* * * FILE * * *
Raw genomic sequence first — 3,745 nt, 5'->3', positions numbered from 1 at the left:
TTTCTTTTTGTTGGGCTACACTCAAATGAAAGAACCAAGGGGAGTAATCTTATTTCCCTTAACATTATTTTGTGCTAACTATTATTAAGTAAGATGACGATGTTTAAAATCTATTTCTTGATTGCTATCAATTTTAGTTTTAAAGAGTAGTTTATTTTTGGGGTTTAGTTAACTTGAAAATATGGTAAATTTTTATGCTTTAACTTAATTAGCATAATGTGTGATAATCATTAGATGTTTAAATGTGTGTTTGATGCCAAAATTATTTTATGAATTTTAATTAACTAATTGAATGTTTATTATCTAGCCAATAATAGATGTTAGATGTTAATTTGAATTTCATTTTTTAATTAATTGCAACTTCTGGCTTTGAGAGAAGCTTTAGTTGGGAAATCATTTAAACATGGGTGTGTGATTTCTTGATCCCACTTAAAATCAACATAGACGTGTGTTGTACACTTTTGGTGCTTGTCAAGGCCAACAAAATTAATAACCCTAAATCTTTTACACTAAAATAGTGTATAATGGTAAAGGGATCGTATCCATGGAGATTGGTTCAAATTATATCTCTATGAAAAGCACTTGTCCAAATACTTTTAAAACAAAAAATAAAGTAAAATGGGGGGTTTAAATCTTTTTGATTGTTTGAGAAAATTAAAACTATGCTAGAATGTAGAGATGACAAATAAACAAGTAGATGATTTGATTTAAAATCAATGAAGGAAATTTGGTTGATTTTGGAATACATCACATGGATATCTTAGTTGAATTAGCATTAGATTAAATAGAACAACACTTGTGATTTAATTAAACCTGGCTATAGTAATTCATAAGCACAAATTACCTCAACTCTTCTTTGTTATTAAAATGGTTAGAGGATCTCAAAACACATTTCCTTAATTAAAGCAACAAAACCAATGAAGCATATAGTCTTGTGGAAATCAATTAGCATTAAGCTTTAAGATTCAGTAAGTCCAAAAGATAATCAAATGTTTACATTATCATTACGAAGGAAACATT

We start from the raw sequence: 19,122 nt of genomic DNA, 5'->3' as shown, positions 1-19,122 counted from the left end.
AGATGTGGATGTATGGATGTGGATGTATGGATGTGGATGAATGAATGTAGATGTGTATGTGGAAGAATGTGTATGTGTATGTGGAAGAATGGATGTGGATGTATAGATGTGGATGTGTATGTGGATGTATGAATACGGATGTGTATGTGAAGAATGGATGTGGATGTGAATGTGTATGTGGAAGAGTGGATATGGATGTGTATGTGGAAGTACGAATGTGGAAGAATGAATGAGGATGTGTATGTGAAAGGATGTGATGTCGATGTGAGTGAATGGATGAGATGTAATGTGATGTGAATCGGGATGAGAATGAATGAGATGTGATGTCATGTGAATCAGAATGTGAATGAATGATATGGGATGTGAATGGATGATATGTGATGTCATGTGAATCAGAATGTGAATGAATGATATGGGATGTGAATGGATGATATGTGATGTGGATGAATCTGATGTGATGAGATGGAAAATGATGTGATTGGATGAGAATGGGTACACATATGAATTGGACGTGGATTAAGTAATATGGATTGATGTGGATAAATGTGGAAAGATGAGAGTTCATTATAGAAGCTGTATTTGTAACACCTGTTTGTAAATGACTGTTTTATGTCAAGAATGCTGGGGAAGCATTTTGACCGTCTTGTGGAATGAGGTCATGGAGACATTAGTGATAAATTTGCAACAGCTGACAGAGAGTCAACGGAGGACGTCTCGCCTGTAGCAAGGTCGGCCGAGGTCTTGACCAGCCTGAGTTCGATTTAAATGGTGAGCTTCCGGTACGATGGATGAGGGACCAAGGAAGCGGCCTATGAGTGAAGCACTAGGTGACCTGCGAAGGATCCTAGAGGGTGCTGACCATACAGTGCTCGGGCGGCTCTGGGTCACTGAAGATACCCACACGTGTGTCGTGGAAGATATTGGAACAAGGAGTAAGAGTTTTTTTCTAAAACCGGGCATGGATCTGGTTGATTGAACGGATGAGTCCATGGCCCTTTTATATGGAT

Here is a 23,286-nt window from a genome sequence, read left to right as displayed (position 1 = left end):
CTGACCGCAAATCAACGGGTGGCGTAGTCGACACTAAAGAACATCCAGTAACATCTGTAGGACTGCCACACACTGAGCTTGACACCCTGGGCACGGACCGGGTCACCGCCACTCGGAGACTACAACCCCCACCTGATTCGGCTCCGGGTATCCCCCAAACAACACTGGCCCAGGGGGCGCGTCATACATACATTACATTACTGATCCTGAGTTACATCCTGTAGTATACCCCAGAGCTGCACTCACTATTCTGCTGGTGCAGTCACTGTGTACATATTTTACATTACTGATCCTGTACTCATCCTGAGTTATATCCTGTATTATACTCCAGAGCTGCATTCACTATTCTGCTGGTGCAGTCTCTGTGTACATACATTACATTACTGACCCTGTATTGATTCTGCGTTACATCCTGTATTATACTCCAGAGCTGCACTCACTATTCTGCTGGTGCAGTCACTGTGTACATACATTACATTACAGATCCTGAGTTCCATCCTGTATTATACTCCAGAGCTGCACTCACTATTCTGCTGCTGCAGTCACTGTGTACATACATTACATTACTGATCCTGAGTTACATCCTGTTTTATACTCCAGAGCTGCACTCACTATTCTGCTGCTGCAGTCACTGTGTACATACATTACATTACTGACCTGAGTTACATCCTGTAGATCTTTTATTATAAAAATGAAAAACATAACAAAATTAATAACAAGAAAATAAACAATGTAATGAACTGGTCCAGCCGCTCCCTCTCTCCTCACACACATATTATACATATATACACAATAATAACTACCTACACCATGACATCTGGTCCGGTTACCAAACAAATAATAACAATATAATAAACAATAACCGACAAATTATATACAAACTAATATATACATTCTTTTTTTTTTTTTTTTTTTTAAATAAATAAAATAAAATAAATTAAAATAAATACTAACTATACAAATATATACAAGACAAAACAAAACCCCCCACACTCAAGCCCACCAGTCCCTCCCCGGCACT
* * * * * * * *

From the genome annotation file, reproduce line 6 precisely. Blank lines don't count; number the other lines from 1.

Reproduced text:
CTGACCGCAAATCAACGGGTGGCGTAGTCGACACTAAAGAACATCCAGTAACATCTGTAGGACTGCCACACACTGAGCTTGACACCCTGGGCACGGACCGGGTCACCGCCACTCGGAGACTACAACCCCCACCTGATTCGGCTCCGGGTATCCCCCAAACAACACTGGCCCAGGGGGCGCGTCATACATACATTACATTACTGATCCTGAGTTACATCCTGTAGTATACCCCAGAGCTGCACTCACTATTCTGCTGGTGCAGTCACTGTGTACATATTTTACATTACTGATCCTGTACTCATCCTGAGTTATATCCTGTATTATACTCCAGAGCTGCATTCACTATTCTGCTGGTGCAGTCTCTGTGTACATACATTACATTACTGACCCTGTATTGATTCTGCGTTACATCCTGTATTATACTCCAGAGCTGCACTCACTATTCTGCTGGTGCAGTCACTGTGTACATACATTACATTACAGATCCTGAGTTCCATCCTGTATTATACTCCAGAGCTGCACTCACTATTCTGCTGCTGCAGTCACTGTGTACATACATTACATTACTGATCCTGAGTTACATCCTGTTTTATACTCCAGAGCTGCACTCACTATTCTGCTGCTGCAGTCACTGTGTACATACATTACATTACTGACCTGAGTTACATCCTGTAGATCTTTTATTATAAAAATGAAAAACATAACAAAATTAATAACAAGAAAATAAACAATGTAATGAACTGGTCCAGCCGCTCCCTCTCTCCTCACACACATATTATACATATATACACAATAATAACTACCTACACCATGACATCTGGTCCGGTTACCAAACAAATAATAACAATATAATAAACAATAACCGACAAATTATATACAAACTAATATATACATTCTTTTTTTTTTTTTTTTTTTTAAATAAATAAAATAAAATAAATTAAAATAAATACTAACTATACAAATATATACAAGACAAAACAAAACCCCCCACACTCAAGCCCACCAGTCCCTCCCCGGCACT